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Two Norval Morrisseau paintings recovered four decades after brazen theft

The paintings – titled Demi-God Figure 1 (right) and Demi-God Figure 2 (left) – were done by Norval Morrisseau and donated to Confederation College in Thunder Bay in the 1970s. (Submitted: Confederation College) The paintings – titled Demi-God Figure 1 (right) and Demi-God Figure 2 (left) – were done by Norval Morrisseau and donated to Confederation College in Thunder Bay in the 1970s. (Submitted: Confederation College)
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More than 40 years ago two brazen art thieves walked into a college in Thunder Bay and stole two Norval Morrisseau works off the wall. Now four decades later – the paintings have found their way back to their rightful owners.

Kathleen Lynch, president of the Confederation College in Thunder Bay, said the two paintings had been donated to the college in the 1970s by the then-campus manager who had known the artist.

The paintings – titled Demi-God Figure 1 and Demi-God Figure 2 – were done by Norval Morrisseau, who according to the Art Canada Institute, is considered to be the grandfather of contemporary Indigenous art in Canada. Morrisseau died in 2007 at the age of 75.

"Everybody admired the two beautiful paintings by Norval that he had done when he was in Kenora," Lynch said.

However, in 1981, Lynch said two young men walked into the campus in broad daylight and told school staff they had instructions to remove the paintings – each one measuring 150 cm by 100 cm.

"They removed them from the wall, and they took them from the college," she said. "Somebody knew what they were doing because they specifically targeted those two paintings."

For the next four decades, the two paintings were lost to the college – until 2018 when a Toronto-based art curator and dealer contacted the college saying she had found the paintings.

The curator had been contacted by a colleague in Montreal who was looking to sell the two paintings. When she saw them, the curator recognized the paintings as the ones stolen from the Confederation College.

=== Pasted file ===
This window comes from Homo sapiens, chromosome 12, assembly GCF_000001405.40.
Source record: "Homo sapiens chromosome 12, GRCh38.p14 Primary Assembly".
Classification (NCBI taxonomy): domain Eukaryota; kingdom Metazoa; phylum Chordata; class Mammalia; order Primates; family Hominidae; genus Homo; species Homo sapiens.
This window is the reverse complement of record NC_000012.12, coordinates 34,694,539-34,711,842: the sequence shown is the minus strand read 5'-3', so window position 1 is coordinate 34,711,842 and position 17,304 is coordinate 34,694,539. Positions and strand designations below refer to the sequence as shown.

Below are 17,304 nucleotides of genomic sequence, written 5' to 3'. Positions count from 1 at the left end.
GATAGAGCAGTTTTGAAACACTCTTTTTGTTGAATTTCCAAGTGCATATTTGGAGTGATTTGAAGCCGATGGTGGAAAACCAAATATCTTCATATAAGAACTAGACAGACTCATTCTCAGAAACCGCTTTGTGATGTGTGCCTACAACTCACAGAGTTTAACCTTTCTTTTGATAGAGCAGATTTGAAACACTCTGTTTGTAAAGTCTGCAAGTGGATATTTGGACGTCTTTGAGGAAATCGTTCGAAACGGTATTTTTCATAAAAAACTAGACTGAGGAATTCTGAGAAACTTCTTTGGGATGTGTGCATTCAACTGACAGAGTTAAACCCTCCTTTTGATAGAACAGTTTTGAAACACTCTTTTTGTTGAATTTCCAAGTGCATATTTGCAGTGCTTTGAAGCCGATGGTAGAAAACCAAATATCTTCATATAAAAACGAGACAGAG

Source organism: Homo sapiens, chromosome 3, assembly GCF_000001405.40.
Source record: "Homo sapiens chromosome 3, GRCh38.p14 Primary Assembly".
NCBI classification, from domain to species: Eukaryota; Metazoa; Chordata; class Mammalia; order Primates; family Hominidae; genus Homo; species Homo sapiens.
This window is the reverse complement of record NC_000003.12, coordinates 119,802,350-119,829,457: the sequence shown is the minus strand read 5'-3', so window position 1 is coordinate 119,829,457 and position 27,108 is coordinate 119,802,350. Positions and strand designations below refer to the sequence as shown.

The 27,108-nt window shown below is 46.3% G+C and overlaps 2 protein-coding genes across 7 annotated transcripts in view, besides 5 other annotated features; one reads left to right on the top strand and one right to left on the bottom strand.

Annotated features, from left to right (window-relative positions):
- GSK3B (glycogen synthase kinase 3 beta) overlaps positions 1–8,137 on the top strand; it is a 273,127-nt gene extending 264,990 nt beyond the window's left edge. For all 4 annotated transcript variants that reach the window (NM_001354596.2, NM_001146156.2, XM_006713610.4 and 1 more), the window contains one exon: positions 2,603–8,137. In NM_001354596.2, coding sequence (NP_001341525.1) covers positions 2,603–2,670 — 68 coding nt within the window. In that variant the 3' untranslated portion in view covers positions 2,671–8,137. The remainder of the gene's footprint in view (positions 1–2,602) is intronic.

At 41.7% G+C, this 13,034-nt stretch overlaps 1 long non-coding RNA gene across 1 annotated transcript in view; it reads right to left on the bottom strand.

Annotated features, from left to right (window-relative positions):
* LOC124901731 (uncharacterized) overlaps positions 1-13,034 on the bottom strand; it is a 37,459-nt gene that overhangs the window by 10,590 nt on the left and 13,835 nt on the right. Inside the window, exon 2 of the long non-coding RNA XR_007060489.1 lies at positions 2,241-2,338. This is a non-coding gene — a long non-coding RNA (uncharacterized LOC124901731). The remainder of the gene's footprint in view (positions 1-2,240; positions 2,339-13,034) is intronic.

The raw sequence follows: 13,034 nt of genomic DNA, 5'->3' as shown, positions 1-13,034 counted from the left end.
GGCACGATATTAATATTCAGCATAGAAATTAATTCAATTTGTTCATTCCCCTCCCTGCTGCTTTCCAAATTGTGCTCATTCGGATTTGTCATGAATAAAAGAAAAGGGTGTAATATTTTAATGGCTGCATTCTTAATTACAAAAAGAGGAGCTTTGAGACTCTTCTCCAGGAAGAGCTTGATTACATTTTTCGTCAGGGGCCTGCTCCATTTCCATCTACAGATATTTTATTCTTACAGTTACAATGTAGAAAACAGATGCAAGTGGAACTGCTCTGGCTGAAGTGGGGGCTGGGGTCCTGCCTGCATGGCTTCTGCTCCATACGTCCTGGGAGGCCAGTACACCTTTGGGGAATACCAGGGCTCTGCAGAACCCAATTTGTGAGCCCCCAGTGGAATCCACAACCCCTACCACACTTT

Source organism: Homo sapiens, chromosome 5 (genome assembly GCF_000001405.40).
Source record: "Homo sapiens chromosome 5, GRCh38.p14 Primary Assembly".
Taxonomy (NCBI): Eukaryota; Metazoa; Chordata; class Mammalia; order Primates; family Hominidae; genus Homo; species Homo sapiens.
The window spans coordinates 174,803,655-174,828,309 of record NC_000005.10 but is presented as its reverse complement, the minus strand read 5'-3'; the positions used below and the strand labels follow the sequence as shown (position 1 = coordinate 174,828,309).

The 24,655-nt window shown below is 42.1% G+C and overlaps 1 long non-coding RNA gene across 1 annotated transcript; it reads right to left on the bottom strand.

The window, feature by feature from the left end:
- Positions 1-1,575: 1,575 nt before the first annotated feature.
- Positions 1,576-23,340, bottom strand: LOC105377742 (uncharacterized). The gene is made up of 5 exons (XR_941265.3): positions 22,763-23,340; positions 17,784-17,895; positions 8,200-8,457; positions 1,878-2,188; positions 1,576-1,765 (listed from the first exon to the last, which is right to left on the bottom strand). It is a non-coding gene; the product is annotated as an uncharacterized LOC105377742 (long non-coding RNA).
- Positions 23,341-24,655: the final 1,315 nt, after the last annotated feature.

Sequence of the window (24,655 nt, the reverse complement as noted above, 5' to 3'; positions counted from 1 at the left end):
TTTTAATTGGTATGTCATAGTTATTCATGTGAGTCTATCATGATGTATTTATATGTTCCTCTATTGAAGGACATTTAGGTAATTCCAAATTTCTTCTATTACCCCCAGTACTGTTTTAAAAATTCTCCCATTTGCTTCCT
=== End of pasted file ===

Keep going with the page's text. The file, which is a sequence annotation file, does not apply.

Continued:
"It's taken this long, but I was determined to get them back, and get them back here to Northwestern Ontario where they belong," Lynch said.

"I am just thrilled that we have been able to accomplish this because it took a long time and a lot of wrangling and a lot of details to be worked out, but they're back home where they belong."

The paintings are now back in Thunder Bay. However, Lynch said they will not be brought back to the college.

"We have decided we should not probably be the host of these beautiful, valuable paintings. We're not set up to manage this," Lynch said, adding instead the paintings will be on display at the Thunder Bay Art Gallery.

In a news release from Confederation College, Sharon Godwin, director of the art gallery, said Morrisseau's work is extraordinarily meaningful to the country's art history and the people of Northwestern Ontario.

"The Thunder Bay Art Gallery is honoured to accept and provide a home for these two works, which are fascinating on their own, but made even more so by the story of their past," Godwin said.

Lynch said the college plans to unveil the paintings at a dinner at Confederation College at the end of March if public health measures allow for in-person events.

-with files from CTV's Charles Lefebvre 

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